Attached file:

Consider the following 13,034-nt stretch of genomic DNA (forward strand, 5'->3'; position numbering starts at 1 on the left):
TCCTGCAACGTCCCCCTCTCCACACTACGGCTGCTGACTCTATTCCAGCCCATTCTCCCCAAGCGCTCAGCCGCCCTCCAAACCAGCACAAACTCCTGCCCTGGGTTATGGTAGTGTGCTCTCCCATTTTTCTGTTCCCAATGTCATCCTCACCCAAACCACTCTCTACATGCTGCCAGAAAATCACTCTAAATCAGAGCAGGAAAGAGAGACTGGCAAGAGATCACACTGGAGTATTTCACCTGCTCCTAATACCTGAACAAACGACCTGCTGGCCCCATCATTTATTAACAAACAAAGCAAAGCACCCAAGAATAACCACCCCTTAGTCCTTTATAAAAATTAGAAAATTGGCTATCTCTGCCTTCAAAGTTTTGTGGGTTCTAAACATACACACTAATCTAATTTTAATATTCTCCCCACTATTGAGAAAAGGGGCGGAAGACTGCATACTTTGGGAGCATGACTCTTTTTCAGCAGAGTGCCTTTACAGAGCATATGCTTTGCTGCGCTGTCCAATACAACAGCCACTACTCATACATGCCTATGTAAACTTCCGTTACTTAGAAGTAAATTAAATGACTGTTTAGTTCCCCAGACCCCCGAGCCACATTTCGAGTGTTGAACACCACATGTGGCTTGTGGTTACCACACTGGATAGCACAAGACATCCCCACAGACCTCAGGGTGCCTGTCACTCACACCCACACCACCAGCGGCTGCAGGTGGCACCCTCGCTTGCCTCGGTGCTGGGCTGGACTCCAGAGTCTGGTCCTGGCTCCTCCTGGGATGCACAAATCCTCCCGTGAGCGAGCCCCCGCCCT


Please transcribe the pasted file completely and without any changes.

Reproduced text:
Consider the following 13,034-nt stretch of genomic DNA (forward strand, 5'->3'; position numbering starts at 1 on the left):
TCCTGCAACGTCCCCCTCTCCACACTACGGCTGCTGACTCTATTCCAGCCCATTCTCCCCAAGCGCTCAGCCGCCCTCCAAACCAGCACAAACTCCTGCCCTGGGTTATGGTAGTGTGCTCTCCCATTTTTCTGTTCCCAATGTCATCCTCACCCAAACCACTCTCTACATGCTGCCAGAAAATCACTCTAAATCAGAGCAGGAAAGAGAGACTGGCAAGAGATCACACTGGAGTATTTCACCTGCTCCTAATACCTGAACAAACGACCTGCTGGCCCCATCATTTATTAACAAACAAAGCAAAGCACCCAAGAATAACCACCCCTTAGTCCTTTATAAAAATTAGAAAATTGGCTATCTCTGCCTTCAAAGTTTTGTGGGTTCTAAACATACACACTAATCTAATTTTAATATTCTCCCCACTATTGAGAAAAGGGGCGGAAGACTGCATACTTTGGGAGCATGACTCTTTTTCAGCAGAGTGCCTTTACAGAGCATATGCTTTGCTGCGCTGTCCAATACAACAGCCACTACTCATACATGCCTATGTAAACTTCCGTTACTTAGAAGTAAATTAAATGACTGTTTAGTTCCCCAGACCCCCGAGCCACATTTCGAGTGTTGAACACCACATGTGGCTTGTGGTTACCACACTGGATAGCACAAGACATCCCCACAGACCTCAGGGTGCCTGTCACTCACACCCACACCACCAGCGGCTGCAGGTGGCACCCTCGCTTGCCTCGGTGCTGGGCTGGACTCCAGAGTCTGGTCCTGGCTCCTCCTGGGATGCACAAATCCTCCCGTGAGCGAGCCCCCGCCCT